By Michelle Moody, Special to the BDN
Bangor Daily News op-ed
The Katahdin Woods and Waters National Monument — and the communities surrounding it — is a treasure with incredible potential, if only people are allowed to realize it.
This summer, my local hiking group began planning a visit to the proposed national monument. We were thrilled when the land was designated as Katahdin Woods and Waters National Monument two weeks before our trip. After all, how many people get to experience the birth of a national monument or park?
It’s possible to see the potential of the monument just by driving the loop road. The views from the scenic overlook are the kind you remember forever. Along with Katahdin and Katahdin Lake, you can see most of the Appalachian Trail’s 100-mile wilderness — from the Chairbacks to Katahdin — all nestled in a breathtaking expanse of what remains, for the time being, the largest stretch of undeveloped forest in east of the Mississippi. Thankfully, this small part is conserved forever as a monument. One of the best features of the overlook, like the Katahdin Loop Road, is its accessibility. Anyone, even those with mobility issues, will be able to enjoy these views.
We also hiked to the summit of Barnard Mountain. The hike sets out along the International Appalachian Trail, currently an old logging road. I hope the International Appalachian Trail is moved off the road, but that section was worth it to get to the trail ascending the mountain. Unlike many trails in Maine, this one contains many switchbacks that not only make the hike a bit easier but help prevent erosion and trail damage. After a short hike, we arrived at the summit, an open, granite ledge with stunning views and the most interesting picnic table, which was custom built for the steep site. This may be the finest picnic spot in Maine.
After the hike we headed back to Mt. Chase Lodge for dinner and lodging. We learned a bit about the proprietors of the lodge over a great meal. Lindsay and Mike Downing, a young couple who recently moved to the Katahdin region, are indicative of the small-business owners with the potential to capitalize on the monument. Lindsay Downing’s parents owned the lodge for decades, and she knows the Katahdin region very well, having grown up in the shadow of Katahdin. Lindsay and Mike Downing traveled extensively after college and spent time in several national parks, seeing firsthand how beneficial they can be to the communities surrounding them. They have purchased the old lodge and cabins from her parents, and they are already making strides to update and improve the place and the experience it provides the many visitors who are sure to flock to the area in the coming years.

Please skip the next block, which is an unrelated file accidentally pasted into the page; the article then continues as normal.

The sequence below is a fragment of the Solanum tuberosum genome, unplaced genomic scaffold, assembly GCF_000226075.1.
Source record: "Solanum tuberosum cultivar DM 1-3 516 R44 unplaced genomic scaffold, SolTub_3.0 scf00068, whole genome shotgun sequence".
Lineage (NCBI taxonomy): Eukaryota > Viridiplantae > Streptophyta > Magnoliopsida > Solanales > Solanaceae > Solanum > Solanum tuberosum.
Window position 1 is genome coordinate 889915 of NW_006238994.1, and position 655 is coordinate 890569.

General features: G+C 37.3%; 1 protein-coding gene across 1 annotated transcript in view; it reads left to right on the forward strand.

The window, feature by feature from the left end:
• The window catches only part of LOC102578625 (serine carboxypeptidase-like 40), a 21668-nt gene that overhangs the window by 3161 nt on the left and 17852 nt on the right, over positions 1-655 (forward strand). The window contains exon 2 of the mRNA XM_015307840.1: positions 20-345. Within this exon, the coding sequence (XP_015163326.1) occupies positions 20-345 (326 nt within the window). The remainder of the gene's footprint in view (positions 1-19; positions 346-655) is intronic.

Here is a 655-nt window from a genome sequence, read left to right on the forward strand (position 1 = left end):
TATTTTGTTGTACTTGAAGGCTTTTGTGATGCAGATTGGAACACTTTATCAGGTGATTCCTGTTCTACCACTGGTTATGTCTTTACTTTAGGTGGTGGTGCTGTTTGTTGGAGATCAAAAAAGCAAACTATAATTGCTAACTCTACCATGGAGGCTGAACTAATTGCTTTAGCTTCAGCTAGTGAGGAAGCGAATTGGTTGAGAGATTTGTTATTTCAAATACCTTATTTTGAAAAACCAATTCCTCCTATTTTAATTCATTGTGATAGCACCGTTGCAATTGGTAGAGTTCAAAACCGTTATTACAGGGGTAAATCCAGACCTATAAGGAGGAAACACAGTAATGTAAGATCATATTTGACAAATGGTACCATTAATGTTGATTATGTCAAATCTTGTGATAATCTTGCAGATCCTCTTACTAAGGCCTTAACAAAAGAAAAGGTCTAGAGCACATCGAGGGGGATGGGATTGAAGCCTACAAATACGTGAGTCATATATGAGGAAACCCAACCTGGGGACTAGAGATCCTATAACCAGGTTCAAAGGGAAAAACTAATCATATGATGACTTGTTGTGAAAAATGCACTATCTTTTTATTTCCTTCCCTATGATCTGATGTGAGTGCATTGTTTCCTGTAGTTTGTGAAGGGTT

How many people, trapped by concrete and technology, need to reconnect with such a place? Millions have never experienced anything like this. Now, with this national recognition, long due this special corner of the world, people will know what is here. They will visit the place and the communities that surround the monument, helping small-business owners, such as Lindsay and Mike Downing, reinvent their communities and rewrite the future of the region.
In order for this potential to be realized and developed, the Katahdin Woods and Waters National Monument needs to be given a chance, and Congress and the president should give it the support it needs to succeed. This monument shouldn’t be hard to get behind. Its creation is supported by 72 percent of Mainers, and in the 2nd Congressional District two-thirds of residents supported the establishment of the monument. Congress and the president should support the entire National Park System, which enjoys support from 95 percent of voters and is a huge economic engine for the nation.
When the paper industry left, it devastated Maine’s economy, particularly in Penobscot County. But national monuments cannot be exported. National monuments cannot be unmade by presidents. The hard hit communities, people and surviving small businesses in the Katahdin region now have the closest thing a community can get to guaranteed sustainable economic activity. According to the proprietors of Mt. Chase Lodge, that activity is already picking up.
Elected officials should support it and keep uncertainty out of the equation.
Michelle Moody of Topsham is a hike, paddle, snowshoe and cross-country ski leader for the Maine chapter of the Appalachian Mountain Club. She also is a member of the Maine Outdoor Adventure Club and the Maine Island Trail Association.